Decision made. Buy a motorcycle. But what motorcycle? New or second-hand? Get something smaller until I get back in the groove, then trade up? Or dive straight in, somewhere along the spectrum from utility to insanity?
If you’ve done this, you’ve been here. First, the logical bit: Asked yourself the questions, What will I use it for? What can I afford to spend? What can I afford on running costs? You’ll have scoured the press, read huge numbers of road tests, shorlisted, re-shortlisted, hung around showrooms, analysing to the nth degree exactly what you needed. And then, I hope, ignored it.
That’s the important bit — ignoring the rational analysis. There’s but a single question to ask yourself: Why? Why am I really buying a motorcycle?
That’s the only one you need answer — once that’s sorted, everything else just follows.
Motorcycles are a family thing — my father competed at everything: road racing, sand racing, trials and scrambling. He also commuted to work. All on the same machine. He only sold it when I became too big to strap to the petrol tank. At least I’ve still got more hair than I had then. Continue reading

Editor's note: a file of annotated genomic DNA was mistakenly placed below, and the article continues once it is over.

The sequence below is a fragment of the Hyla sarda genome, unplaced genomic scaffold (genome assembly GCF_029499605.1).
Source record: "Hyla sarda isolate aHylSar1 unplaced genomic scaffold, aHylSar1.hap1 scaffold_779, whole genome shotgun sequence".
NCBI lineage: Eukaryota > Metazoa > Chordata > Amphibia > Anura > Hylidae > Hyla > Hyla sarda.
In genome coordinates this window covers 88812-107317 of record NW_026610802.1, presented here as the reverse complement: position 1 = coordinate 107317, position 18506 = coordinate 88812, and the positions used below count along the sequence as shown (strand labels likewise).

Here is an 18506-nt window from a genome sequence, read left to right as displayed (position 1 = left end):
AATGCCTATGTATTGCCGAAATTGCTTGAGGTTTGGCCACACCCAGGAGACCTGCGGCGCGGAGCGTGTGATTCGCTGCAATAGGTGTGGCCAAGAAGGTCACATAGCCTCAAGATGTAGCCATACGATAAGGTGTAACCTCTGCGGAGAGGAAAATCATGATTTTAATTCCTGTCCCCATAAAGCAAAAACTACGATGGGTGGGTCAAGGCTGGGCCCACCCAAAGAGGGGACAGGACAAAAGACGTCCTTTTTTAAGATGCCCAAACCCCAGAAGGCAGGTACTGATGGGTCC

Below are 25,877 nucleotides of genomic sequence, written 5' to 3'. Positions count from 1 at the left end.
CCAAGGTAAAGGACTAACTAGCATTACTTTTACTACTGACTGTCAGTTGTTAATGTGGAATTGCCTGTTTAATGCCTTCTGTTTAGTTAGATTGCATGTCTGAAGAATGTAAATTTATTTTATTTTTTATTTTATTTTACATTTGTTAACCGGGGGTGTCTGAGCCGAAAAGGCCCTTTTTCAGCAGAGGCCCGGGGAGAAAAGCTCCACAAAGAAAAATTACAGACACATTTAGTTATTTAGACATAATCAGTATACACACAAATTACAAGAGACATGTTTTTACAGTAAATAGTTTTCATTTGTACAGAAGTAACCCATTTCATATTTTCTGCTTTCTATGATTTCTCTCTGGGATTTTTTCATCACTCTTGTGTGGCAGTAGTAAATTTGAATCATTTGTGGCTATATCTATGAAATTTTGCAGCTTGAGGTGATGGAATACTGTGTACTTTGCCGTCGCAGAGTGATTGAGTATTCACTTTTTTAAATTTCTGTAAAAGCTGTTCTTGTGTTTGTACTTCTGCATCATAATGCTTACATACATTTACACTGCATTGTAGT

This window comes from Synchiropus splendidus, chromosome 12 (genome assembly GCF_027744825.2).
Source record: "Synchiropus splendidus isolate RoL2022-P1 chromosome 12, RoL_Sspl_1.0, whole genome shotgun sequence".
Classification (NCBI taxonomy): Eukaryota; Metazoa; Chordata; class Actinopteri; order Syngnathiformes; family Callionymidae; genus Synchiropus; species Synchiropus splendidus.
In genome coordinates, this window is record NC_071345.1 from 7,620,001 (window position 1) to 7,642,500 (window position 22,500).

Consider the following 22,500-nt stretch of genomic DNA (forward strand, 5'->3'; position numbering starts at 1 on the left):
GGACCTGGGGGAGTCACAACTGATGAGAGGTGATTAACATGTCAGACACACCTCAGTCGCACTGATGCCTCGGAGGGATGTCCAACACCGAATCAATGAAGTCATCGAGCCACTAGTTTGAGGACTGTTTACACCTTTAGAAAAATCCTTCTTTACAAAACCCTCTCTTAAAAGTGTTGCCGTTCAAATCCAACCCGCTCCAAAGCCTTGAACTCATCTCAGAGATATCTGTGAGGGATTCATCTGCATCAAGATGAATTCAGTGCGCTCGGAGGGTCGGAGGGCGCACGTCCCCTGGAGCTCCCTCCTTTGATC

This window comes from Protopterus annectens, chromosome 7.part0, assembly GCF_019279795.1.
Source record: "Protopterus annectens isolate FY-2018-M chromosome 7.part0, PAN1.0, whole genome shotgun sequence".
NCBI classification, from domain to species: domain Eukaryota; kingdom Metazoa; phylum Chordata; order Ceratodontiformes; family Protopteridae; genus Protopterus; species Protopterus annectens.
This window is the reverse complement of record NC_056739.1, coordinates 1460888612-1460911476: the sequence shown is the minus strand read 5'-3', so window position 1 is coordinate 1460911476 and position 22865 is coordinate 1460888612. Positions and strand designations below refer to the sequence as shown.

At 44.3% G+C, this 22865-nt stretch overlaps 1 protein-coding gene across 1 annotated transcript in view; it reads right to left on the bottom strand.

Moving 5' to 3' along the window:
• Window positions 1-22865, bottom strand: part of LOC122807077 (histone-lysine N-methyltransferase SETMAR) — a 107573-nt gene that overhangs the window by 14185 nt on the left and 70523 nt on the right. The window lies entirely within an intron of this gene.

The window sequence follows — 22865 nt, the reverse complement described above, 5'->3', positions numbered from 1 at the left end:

I blame my partner. Then again, I usually do. This time however, I claim, it’s with good cause. Over Christmas, I’d been clearing my study out and the detritus was accumulating as a large pile of incipient compost in the hall. I hadn’t really paid too much attention to its contents, being immersed somewhere about the Lower Cretaceous of my desk. It’s was Jane’s passing comment as she climbed over the heap that did it — “If you’d taken the money you’d spent on motorcycle mags over the last couple of years, you could have bought the bike of your choice and kept it in the garage, rather than just creating heaps of crap in the house!”. Sub-text: “What sort of sad bastard are you?”
Good point. I’d sold my last Ducati for the usual reasons — car and mortgage, always, of course, with the intention of getting another bike just as soon as I could. That was 14 years ago… Besides, it was a rhetorical question — she knows exactly the sort of sad bastard I am.